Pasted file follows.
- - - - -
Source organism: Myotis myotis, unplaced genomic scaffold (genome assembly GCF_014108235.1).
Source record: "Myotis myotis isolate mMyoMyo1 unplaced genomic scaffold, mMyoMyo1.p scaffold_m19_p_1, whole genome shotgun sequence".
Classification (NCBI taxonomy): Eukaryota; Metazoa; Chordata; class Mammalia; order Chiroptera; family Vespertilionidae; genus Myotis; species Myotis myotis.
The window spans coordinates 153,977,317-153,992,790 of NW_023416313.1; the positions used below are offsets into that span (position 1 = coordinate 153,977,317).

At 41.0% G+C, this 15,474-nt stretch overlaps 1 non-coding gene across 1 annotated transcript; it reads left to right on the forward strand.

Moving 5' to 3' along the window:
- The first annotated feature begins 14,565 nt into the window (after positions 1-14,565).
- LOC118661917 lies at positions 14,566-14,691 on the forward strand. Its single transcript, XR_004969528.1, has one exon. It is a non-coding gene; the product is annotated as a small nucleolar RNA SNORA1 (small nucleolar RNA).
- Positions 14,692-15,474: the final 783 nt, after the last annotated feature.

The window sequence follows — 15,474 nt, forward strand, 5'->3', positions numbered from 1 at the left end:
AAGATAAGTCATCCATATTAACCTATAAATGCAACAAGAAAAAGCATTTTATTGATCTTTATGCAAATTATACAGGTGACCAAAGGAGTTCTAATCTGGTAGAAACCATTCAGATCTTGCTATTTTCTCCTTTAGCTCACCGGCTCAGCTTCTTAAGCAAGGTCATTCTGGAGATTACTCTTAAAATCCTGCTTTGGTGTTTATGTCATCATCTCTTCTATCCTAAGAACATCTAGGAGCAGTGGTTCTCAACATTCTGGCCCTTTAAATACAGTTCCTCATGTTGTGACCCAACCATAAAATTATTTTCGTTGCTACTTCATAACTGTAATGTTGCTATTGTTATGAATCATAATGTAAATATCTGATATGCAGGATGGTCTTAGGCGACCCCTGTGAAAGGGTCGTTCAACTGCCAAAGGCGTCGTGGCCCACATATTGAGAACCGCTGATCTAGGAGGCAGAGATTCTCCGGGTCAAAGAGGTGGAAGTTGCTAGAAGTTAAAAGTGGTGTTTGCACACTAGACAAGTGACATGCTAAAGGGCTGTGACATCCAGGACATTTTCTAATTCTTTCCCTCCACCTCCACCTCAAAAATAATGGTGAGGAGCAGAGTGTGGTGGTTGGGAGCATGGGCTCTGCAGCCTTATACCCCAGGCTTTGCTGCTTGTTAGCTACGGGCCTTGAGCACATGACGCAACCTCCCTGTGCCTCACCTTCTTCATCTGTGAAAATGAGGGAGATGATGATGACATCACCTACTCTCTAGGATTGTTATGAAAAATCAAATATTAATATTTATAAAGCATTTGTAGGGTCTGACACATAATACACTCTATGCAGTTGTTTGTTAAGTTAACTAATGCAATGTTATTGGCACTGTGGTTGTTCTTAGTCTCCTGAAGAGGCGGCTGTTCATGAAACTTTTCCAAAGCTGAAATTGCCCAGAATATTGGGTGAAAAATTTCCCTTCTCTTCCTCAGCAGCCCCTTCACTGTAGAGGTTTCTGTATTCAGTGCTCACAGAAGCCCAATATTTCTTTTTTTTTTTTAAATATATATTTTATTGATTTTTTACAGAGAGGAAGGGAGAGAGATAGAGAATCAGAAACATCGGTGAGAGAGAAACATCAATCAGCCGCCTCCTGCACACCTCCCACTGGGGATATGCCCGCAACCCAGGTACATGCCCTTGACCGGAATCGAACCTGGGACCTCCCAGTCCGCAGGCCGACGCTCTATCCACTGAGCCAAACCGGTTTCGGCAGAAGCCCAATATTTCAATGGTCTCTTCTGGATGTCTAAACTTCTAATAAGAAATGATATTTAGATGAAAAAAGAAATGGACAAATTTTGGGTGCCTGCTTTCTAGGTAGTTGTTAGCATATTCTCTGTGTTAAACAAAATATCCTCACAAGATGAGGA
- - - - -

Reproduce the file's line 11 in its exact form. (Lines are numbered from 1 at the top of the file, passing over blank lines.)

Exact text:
AAGATAAGTCATCCATATTAACCTATAAATGCAACAAGAAAAAGCATTTTATTGATCTTTATGCAAATTATACAGGTGACCAAAGGAGTTCTAATCTGGTAGAAACCATTCAGATCTTGCTATTTTCTCCTTTAGCTCACCGGCTCAGCTTCTTAAGCAAGGTCATTCTGGAGATTACTCTTAAAATCCTGCTTTGGTGTTTATGTCATCATCTCTTCTATCCTAAGAACATCTAGGAGCAGTGGTTCTCAACATTCTGGCCCTTTAAATACAGTTCCTCATGTTGTGACCCAACCATAAAATTATTTTCGTTGCTACTTCATAACTGTAATGTTGCTATTGTTATGAATCATAATGTAAATATCTGATATGCAGGATGGTCTTAGGCGACCCCTGTGAAAGGGTCGTTCAACTGCCAAAGGCGTCGTGGCCCACATATTGAGAACCGCTGATCTAGGAGGCAGAGATTCTCCGGGTCAAAGAGGTGGAAGTTGCTAGAAGTTAAAAGTGGTGTTTGCACACTAGACAAGTGACATGCTAAAGGGCTGTGACATCCAGGACATTTTCTAATTCTTTCCCTCCACCTCCACCTCAAAAATAATGGTGAGGAGCAGAGTGTGGTGGTTGGGAGCATGGGCTCTGCAGCCTTATACCCCAGGCTTTGCTGCTTGTTAGCTACGGGCCTTGAGCACATGACGCAACCTCCCTGTGCCTCACCTTCTTCATCTGTGAAAATGAGGGAGATGATGATGACATCACCTACTCTCTAGGATTGTTATGAAAAATCAAATATTAATATTTATAAAGCATTTGTAGGGTCTGACACATAATACACTCTATGCAGTTGTTTGTTAAGTTAACTAATGCAATGTTATTGGCACTGTGGTTGTTCTTAGTCTCCTGAAGAGGCGGCTGTTCATGAAACTTTTCCAAAGCTGAAATTGCCCAGAATATTGGGTGAAAAATTTCCCTTCTCTTCCTCAGCAGCCCCTTCACTGTAGAGGTTTCTGTATTCAGTGCTCACAGAAGCCCAATATTTCTTTTTTTTTTTTAAATATATATTTTATTGATTTTTTACAGAGAGGAAGGGAGAGAGATAGAGAATCAGAAACATCGGTGAGAGAGAAACATCAATCAGCCGCCTCCTGCACACCTCCCACTGGGGATATGCCCGCAACCCAGGTACATGCCCTTGACCGGAATCGAACCTGGGACCTCCCAGTCCGCAGGCCGACGCTCTATCCACTGAGCCAAACCGGTTTCGGCAGAAGCCCAATATTTCAATGGTCTCTTCTGGATGTCTAAACTTCTAATAAGAAATGATATTTAGATGAAAAAAGAAATGGACAAATTTTGGGTGCCTGCTTTCTAGGTAGTTGTTAGCATATTCTCTGTGTTAAACAAAATATCCTCACAAGATGAGGA